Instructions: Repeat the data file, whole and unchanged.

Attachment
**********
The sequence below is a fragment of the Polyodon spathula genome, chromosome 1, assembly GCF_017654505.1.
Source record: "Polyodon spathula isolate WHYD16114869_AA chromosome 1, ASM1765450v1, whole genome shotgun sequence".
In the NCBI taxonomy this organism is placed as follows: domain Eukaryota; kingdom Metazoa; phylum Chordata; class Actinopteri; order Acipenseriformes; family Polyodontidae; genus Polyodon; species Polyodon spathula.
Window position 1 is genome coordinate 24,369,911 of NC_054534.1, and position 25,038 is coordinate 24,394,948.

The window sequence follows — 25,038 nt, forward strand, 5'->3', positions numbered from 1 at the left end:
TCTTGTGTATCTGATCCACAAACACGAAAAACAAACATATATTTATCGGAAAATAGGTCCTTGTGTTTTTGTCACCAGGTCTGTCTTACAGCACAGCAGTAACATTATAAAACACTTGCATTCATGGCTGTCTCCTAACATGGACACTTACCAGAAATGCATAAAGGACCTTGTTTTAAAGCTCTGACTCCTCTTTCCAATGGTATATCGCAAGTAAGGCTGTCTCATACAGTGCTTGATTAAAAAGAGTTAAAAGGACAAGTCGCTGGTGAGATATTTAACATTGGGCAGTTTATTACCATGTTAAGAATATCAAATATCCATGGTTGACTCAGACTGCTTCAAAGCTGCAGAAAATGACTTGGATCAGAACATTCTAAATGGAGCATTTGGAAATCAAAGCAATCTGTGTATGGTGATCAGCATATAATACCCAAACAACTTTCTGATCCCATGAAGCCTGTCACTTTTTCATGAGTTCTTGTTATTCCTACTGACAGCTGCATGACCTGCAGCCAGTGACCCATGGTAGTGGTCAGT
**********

The sequence below is a fragment of the Polyodon spathula genome, chromosome 1, assembly GCF_017654505.1.
Source record: "Polyodon spathula isolate WHYD16114869_AA chromosome 1, ASM1765450v1, whole genome shotgun sequence".
In the NCBI taxonomy this organism is placed as follows: domain Eukaryota; kingdom Metazoa; phylum Chordata; class Actinopteri; order Acipenseriformes; family Polyodontidae; genus Polyodon; species Polyodon spathula.
Window position 1 is genome coordinate 24,369,911 of NC_054534.1, and position 25,038 is coordinate 24,394,948.

The window sequence follows — 25,038 nt, forward strand, 5'->3', positions numbered from 1 at the left end:
TCTTGTGTATCTGATCCACAAACACGAAAAACAAACATATATTTATCGGAAAATAGGTCCTTGTGTTTTTGTCACCAGGTCTGTCTTACAGCACAGCAGTAACATTATAAAACACTTGCATTCATGGCTGTCTCCTAACATGGACACTTACCAGAAATGCATAAAGGACCTTGTTTTAAAGCTCTGACTCCTCTTTCCAATGGTATATCGCAAGTAAGGCTGTCTCATACAGTGCTTGATTAAAAAGAGTTAAAAGGACAAGTCGCTGGTGAGATATTTAACATTGGGCAGTTTATTACCATGTTAAGAATATCAAATATCCATGGTTGACTCAGACTGCTTCAAAGCTGCAGAAAATGACTTGGATCAGAACATTCTAAATGGAGCATTTGGAAATCAAAGCAATCTGTGTATGGTGATCAGCATATAATACCCAAACAACTTTCTGATCCCATGAAGCCTGTCACTTTTTCATGAGTTCTTGTTATTCCTACTGACAGCTGCATGACCTGCAGCCAGTGACCCATGGTAGTGGTCAGT